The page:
Berlin Roundtable Addresses Gender Equity In STEM

Members of SWE’s research advisory council met with European colleagues, examining commonalities and differences in the issues affecting the retention of women in male-dominated STEM workplaces.

By Anne Perusek, SWE Director of Editorial and Publications

Returning to Berlin, the site of SWE’s initial Europe/United States research roundtable, participants met in early July 2022 on the Campus Adlershof of Humboldt University. Joining some of the original group from 2019 were Humboldt’s program manager for women in natural sciences, as well as a technical director from another German university. Several researchers and program coordinators from institutions in Germany, Austria, and the U.K. were forced to cancel due to COVID-19 but participated in a virtual follow-up.

The July discussion covered a range of topics including bias, stereotypes, culture/climate, and unequal treatment of women in STEM in both academia and industry and efforts to address these issues. The discussion was divided into three main areas, with key takeaways summarized below.

Participants in the July roundtable included, from left: Vita Solovyeva; Peter F. Meiksins; Caterina Cocchi; Roberta Rincon; Bénédicte Losseau, partner at Exemplar Management and Consulting, Belgium; Rishelle Wimmer; and Anne Perusek. Not shown, Petra Metz.

Question One: Are initiatives to increase women’s representation in STEM working? They are well meant, but can we figure out how to do it better?

Citing personal experience, observation, and limited data, roundtable participants agreed that a lack of accountability and transparency make it difficult to discern which initiatives work or whether they can be sustained or replicated. Many efforts are personality driven, that is to say, a program may be effective if that individual is there to champion it and ensure that appropriate funding and institutional supports are present and maintained.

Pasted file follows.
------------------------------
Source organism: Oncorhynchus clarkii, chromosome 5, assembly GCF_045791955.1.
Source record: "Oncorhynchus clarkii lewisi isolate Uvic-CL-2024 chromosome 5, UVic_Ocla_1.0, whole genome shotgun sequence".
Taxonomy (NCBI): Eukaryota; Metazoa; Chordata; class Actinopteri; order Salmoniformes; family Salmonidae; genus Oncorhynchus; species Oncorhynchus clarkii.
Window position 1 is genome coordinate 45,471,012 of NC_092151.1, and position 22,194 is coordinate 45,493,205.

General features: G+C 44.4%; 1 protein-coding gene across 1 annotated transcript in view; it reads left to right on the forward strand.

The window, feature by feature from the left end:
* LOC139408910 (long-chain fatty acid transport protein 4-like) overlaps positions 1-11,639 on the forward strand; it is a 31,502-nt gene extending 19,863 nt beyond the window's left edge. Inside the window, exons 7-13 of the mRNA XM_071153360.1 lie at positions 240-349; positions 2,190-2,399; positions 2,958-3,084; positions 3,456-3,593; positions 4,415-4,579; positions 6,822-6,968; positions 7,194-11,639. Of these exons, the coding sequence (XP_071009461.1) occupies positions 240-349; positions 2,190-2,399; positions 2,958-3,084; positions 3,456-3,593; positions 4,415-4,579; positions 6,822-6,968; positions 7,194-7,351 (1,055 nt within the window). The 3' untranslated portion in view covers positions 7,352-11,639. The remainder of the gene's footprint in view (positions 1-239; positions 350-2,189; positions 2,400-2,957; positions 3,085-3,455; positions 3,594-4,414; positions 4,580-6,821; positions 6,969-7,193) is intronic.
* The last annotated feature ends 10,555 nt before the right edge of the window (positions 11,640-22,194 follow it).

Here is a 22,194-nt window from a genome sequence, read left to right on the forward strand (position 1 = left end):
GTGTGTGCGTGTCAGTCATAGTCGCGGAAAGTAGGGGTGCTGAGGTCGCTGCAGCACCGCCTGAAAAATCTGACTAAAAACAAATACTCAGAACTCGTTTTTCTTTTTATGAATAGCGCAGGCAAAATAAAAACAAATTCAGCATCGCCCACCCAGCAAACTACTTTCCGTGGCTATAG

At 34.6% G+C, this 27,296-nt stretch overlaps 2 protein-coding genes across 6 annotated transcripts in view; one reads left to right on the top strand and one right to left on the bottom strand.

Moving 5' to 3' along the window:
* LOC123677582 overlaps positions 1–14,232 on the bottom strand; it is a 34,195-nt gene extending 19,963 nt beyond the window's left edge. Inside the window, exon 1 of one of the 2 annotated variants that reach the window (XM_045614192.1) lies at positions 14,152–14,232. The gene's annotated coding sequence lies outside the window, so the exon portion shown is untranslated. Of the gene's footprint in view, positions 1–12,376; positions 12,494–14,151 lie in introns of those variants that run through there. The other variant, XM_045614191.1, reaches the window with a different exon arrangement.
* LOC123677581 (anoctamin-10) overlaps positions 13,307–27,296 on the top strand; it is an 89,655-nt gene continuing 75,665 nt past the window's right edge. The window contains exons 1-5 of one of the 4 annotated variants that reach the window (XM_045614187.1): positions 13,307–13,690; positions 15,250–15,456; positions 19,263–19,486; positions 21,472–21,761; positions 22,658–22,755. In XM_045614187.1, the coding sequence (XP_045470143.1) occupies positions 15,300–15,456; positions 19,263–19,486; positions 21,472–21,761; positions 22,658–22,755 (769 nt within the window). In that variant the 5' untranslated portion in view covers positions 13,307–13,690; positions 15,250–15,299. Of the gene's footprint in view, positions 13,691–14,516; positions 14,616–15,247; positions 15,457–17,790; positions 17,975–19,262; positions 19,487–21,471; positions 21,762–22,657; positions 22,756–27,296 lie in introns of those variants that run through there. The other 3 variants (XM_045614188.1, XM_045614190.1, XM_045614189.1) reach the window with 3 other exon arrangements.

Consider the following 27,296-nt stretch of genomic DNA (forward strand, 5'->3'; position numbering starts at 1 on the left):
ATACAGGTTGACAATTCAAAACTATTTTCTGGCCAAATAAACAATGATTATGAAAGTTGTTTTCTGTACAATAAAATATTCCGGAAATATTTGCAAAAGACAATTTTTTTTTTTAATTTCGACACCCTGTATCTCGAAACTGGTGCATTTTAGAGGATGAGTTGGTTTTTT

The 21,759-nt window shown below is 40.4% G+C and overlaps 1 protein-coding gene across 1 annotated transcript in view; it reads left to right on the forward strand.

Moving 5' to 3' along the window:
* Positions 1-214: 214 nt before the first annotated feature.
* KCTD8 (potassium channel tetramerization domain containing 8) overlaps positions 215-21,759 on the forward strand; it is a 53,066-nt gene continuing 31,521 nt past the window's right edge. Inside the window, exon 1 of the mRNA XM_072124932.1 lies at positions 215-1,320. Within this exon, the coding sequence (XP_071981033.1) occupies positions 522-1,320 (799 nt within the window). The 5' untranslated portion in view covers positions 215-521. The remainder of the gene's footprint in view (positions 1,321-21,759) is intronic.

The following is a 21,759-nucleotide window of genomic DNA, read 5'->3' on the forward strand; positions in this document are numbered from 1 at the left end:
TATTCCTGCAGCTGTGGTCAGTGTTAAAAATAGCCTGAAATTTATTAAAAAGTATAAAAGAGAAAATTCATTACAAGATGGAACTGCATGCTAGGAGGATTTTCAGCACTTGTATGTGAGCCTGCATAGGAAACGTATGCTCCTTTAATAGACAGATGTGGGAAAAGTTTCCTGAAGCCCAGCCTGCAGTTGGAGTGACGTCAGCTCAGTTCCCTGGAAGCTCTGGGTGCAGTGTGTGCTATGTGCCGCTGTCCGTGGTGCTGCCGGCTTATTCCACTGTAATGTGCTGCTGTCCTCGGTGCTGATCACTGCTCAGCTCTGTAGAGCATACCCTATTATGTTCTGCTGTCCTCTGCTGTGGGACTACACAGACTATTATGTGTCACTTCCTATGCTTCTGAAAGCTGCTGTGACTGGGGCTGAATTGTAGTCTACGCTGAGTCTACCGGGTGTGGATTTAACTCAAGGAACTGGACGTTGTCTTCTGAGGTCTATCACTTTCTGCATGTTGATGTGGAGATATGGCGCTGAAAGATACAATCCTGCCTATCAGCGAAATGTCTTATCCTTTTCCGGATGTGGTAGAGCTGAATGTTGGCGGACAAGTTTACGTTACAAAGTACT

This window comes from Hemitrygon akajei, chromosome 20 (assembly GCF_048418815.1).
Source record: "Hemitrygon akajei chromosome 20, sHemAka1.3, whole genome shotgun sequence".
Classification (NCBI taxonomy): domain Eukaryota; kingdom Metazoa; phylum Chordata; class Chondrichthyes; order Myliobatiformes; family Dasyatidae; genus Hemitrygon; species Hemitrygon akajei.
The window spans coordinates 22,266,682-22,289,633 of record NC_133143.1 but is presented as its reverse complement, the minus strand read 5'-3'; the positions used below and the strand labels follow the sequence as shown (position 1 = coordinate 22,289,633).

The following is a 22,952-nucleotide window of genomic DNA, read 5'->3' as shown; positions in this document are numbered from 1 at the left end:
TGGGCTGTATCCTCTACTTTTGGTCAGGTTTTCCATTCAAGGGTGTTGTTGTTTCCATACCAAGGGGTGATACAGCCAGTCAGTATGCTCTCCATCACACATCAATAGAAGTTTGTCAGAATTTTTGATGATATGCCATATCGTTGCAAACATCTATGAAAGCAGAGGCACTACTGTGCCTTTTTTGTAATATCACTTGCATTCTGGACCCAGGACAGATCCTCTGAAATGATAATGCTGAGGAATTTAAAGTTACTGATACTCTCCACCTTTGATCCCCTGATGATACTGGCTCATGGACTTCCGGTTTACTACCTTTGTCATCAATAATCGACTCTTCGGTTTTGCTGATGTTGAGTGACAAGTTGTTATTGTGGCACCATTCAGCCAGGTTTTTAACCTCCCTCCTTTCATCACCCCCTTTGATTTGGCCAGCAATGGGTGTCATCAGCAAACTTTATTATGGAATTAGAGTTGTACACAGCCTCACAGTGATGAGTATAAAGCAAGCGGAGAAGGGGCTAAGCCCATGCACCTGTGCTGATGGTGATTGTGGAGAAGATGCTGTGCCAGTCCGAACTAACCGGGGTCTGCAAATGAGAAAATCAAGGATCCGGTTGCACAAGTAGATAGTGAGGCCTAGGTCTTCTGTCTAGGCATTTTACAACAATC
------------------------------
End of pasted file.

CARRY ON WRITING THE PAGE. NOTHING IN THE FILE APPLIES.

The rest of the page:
The general environment outside of a well-intended initiative is frequently not considered during the planning process. Programs meant to help may be designed in such ways that critical structures — such as child care, flexible hours, or family leave — are not given the weight or understanding required of real-life situations. For example, a mentoring program for women scheduled when it is time to pick up children from school or day care does not help women with young children. In another scenario, important departmental meetings that take place late in the day when mothers (typically it is mothers rather than fathers) pick up their children. In terms of family leave, research in the United States has shown that in academic settings, fathers took parental leave and used that time to submit papers for publication, while mothers took care of the new baby. This set an unreasonable expectation, in some instances, that mothers on family leave would also publish journal articles while taking care of a new baby.

Ignoring these realities reflects larger societal issues and assumptions concerning gender roles. As one participant said: “Indeed, I think the problem is really broader. And it’s really a problem of the whole society.”